The Town of Vienna has begun exploring a potential project that could bring up to a 15,000 square-foot skate park to town in the coming years.
In a June 6 work session presentation to the mayor and Town Council, Vienna Parks and Recreation Department Director Cathy Salgado presented analysis of two potential locations for the skate park. Those sites are the Park Street parking lot for the Vienna Community Center and an unrevealed "heavily wooded" property that the town would need to purchase from a private owner before construction could begin, according to a staff memorandum.
Unlike other skate parks in the region that utilize wooden skate ramps and half pipes, the park would be made entirely of concrete, featuring bowls and ledges for skaters, according to the memorandum. Initial cost estimates for the development of the two sites range from $250,000 to $450,000, it noted.
A skate park "is something that is brought up in every community," said Salgado. "I have two teenagers myself and you see [skaters] out there skating in town, it pretty much tells the story about the demand right there."
VIENNA’S PARKS and Recreation Department has long had the goal of putting a formal skate park in Vienna, according to Salgado.
"When you have kids who are out playing basketball, they want to be playing on a basketball court, so just with skating, you want to have a skate park," she said. "It really provides a place for kids who skate to partake in their recreation of choice … and that is something that we’ve been interested in providing for a long time."
In 2001, Salgado and Vienna Town Council member Maud Robinson made a concentrated push for Fairfax County to place a skate park in the county-owned Nottoway Park off of Courthouse Road. The proposal was turned down after residents expressed a desire to see more of the park’s green space preserved, according to Robinson.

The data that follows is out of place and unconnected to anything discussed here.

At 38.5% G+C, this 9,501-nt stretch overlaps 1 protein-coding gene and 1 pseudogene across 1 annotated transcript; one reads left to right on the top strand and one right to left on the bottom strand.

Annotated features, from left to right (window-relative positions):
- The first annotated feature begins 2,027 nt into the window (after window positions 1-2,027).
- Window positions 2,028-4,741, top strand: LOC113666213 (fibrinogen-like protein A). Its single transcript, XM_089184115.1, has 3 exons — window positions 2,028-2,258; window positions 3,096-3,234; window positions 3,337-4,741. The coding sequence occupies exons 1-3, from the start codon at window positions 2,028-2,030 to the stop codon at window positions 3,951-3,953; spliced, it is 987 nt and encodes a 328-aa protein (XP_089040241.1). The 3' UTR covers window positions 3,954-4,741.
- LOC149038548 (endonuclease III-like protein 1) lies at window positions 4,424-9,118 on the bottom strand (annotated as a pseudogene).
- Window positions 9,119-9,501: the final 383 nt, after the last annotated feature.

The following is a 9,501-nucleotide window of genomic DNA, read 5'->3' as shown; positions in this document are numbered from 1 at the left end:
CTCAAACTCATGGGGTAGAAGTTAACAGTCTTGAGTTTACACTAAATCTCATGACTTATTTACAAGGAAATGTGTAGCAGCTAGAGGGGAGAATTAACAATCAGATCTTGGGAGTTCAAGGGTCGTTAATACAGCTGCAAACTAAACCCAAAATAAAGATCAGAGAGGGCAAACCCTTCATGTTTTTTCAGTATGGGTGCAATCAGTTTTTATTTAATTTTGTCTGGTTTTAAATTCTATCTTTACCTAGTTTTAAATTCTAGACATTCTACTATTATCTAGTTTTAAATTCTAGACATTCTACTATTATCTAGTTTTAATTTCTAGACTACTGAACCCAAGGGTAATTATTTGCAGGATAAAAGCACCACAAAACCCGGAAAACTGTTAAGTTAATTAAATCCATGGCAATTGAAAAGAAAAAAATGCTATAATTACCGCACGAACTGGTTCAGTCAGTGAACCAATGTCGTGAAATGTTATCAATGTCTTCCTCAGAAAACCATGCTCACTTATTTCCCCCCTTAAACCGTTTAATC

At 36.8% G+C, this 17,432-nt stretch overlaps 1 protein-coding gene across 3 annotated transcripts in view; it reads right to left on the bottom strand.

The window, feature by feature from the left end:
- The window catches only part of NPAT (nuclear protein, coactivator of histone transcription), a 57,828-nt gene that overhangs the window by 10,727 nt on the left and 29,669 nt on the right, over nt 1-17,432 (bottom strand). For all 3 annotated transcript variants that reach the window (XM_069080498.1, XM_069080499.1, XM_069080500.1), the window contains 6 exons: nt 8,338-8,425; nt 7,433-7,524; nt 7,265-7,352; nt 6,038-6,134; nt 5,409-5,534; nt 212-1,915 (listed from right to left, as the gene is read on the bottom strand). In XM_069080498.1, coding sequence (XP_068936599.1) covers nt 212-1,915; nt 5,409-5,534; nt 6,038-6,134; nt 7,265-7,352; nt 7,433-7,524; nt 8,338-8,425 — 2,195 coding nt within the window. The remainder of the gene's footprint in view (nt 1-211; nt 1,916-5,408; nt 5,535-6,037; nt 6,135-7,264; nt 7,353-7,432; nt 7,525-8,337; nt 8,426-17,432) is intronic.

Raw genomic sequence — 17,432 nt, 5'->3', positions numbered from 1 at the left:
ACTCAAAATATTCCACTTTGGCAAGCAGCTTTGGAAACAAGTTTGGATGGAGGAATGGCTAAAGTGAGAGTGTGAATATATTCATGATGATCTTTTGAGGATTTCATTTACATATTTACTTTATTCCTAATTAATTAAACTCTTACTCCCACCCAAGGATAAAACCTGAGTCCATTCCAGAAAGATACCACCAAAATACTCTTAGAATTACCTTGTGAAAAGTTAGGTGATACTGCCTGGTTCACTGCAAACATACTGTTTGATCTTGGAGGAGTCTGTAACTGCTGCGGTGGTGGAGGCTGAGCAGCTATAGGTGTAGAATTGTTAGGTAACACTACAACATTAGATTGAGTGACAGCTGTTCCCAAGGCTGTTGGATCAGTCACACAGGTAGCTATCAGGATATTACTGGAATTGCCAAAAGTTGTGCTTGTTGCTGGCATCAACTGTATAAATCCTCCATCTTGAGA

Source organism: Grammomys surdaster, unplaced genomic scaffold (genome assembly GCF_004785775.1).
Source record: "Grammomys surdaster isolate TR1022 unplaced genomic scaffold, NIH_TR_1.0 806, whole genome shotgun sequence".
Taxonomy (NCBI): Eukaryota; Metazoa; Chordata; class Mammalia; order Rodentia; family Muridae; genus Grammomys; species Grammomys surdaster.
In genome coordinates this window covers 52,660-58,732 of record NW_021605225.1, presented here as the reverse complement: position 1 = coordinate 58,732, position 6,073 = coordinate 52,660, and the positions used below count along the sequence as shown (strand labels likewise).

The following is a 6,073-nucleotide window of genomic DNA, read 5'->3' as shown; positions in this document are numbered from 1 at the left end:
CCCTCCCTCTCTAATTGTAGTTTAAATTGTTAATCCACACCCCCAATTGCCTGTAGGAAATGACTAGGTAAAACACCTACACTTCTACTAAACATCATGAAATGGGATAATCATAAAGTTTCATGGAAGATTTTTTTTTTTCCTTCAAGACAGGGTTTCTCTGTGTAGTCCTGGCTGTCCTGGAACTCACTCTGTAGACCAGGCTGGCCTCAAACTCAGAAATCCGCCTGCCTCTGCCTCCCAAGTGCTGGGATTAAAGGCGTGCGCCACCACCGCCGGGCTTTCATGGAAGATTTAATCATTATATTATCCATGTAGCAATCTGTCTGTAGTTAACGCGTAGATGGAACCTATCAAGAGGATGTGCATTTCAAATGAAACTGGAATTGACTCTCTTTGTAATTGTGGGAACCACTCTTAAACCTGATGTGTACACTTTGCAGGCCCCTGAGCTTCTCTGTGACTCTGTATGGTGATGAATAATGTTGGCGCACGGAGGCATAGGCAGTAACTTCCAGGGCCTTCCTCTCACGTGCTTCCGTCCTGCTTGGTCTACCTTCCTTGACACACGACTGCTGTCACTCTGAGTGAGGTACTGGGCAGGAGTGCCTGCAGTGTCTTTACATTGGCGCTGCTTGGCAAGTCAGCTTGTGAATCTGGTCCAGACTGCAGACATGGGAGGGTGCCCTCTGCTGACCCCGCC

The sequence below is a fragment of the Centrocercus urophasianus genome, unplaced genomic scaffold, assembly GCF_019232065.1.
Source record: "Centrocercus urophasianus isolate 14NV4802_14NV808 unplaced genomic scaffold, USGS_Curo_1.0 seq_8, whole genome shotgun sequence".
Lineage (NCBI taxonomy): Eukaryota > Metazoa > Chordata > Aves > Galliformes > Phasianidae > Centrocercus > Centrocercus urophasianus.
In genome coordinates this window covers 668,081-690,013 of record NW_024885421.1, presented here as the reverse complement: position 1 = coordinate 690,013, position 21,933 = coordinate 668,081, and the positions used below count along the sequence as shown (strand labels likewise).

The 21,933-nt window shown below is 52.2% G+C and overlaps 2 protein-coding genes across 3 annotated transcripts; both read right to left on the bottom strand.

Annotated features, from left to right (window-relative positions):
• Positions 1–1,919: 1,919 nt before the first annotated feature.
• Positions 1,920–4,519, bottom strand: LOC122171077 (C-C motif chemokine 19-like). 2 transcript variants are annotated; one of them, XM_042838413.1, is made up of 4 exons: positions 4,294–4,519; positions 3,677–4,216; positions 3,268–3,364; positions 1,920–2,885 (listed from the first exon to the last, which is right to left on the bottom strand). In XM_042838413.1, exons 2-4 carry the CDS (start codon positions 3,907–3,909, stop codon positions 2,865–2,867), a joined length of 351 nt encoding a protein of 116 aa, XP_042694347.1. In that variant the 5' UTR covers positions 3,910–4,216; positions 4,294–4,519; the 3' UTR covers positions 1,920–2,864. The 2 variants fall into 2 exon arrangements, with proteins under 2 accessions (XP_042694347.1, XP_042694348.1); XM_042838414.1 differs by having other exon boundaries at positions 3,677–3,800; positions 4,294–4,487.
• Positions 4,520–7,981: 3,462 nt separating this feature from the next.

"Nobody has hoped more for a skate park than I have," said Robinson. "I watch the kids skateboarding down at Giant [Supermarket], they seem like nice kids and I want them to have a place to skate."
Finding a good place to skate in Vienna is difficult, according to 13-year-old skateboarder and Vienna resident Shea Lueder, who was skating behind a local supermarket on Monday.
"We have the motivation, but there's just no place for us to go," Lueder said, adding that he is excited about the possibility of a skate park in Vienna. "People are always yelling at us, we got kicked out of two places already today."
The creation of a formal skate park in town is being considered as a way of not only providing an alternative activity for some of the town’s residents, but also as a way of increasing safety, according to both Robinson and Vienna Mayor M. Jane Seeman.
"The kids now are skateboarding in places like parking lots, which is dangerous," Seeman said. "So it’s about safety and at the same time, we don’t want them on the Town Green … or other places where they could damage property."
THE DEMAND among Vienna residents for a skate park is seen almost daily by council member Edythe Kelleher.
"I see the demand because I see kids out there in town skateboarding almost every day," Kelleher said. "But I also know that it’s very expensive and we need to look closely at that before we start deciding on anything."
That lack of available funding has kept this project in an exploratory and not a planning phase at the moment, according to Seeman.
"It’s a little more long-term of a project at this point," she said, "we’re just looking ahead and seeing what we could do in the future."
Balancing priorities will prove to be the biggest factor in determining when and if a skate park can be completed, according to Robinson.
"It’s a conundrum, yes, it would be wonderful to have a place in town where [residents] can skate," she said. "But you can also be a scrooge and take a bottom line approach and say that there are other priorities that are important to other residents."
Usable space for a skate park and the high costs that could be associated with those few remaining locations could also spell doom for the project, Robinson added.
"We are four square miles, we’re not this sprawling part of the county with room to do everything," she said. "We are what we are and we want to run every possible facility and service for our residents, but the question is, what do you do when you run out of space?"